Jay Fleming

Jay Fleming discovered his passion of photography upon inheriting his father’s film Nikon n90s, at the age of fourteen. Jay immediately developed an affinity to looking at life through the lens of his camera and what ensued was an exciting photographic journey that would eventually lead him to his career as professional photographer. 

Jay considers himself to be extremely fortunate to have found a livelihood that both satisfies his creativity and simultaneously supports his beliefs in ecological conservation. 

Jay spent the summers of 2011 and 2012 in Yellowstone National Park working to preserve the park’s dwindling population of native Cutthroat trout. During this time, he was able to explore his surroundings and capture some of the iconic beauty of the Wyoming landscape and wildlife—however, what was most memorable to him was the fact that some of those very photographs directly contributed to the conservation efforts being made. Jay’s photographs of these threatened Cutthroat Trout appeared in a publication by National Geographic that was designed to inform the public of the increasing threat of invasive species on native ones.  

Currently, a little closer to home, Jay has turned his attention towards the Chesapeake Bay and the industry that is directly dependent upon it—the seafood industry. Jay has spent the past two years actively documenting all aspects of this fascinating and diminishing way of life.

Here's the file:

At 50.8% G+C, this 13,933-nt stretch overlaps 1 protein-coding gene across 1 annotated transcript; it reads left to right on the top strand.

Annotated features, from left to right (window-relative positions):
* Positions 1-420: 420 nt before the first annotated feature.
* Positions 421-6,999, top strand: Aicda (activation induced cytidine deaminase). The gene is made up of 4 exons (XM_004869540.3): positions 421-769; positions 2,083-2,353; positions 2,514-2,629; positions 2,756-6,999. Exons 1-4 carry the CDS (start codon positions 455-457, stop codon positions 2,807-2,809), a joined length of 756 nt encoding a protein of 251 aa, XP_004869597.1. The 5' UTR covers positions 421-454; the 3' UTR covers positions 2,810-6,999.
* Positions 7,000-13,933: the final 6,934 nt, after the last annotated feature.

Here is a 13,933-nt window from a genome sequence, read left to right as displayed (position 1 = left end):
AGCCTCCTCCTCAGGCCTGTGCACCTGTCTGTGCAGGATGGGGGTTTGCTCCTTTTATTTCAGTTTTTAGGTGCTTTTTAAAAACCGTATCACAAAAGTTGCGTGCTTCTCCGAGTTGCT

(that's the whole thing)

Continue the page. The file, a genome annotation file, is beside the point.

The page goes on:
From underwater shots of oyster divers, to crabs shedding their shells, to incredibly poignant portraits of workers in a crab picking house, to watermen in their deadrise boats leaving the dock before sunrise, Jay hopes to illustrate the full spectrum of the seafood industry in his first book, “Working the Water.” Expected to be published in 2015, Jay hopes that his documentation will demonstrate the different ways that people make a living off of the Bay as well as portray an accurate representation of the various Chesapeake Bay cultures.





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Art goes on sale at 6:00 p.m. Friday, October 20, 2017.
Please email Alice if you're interested. 
 

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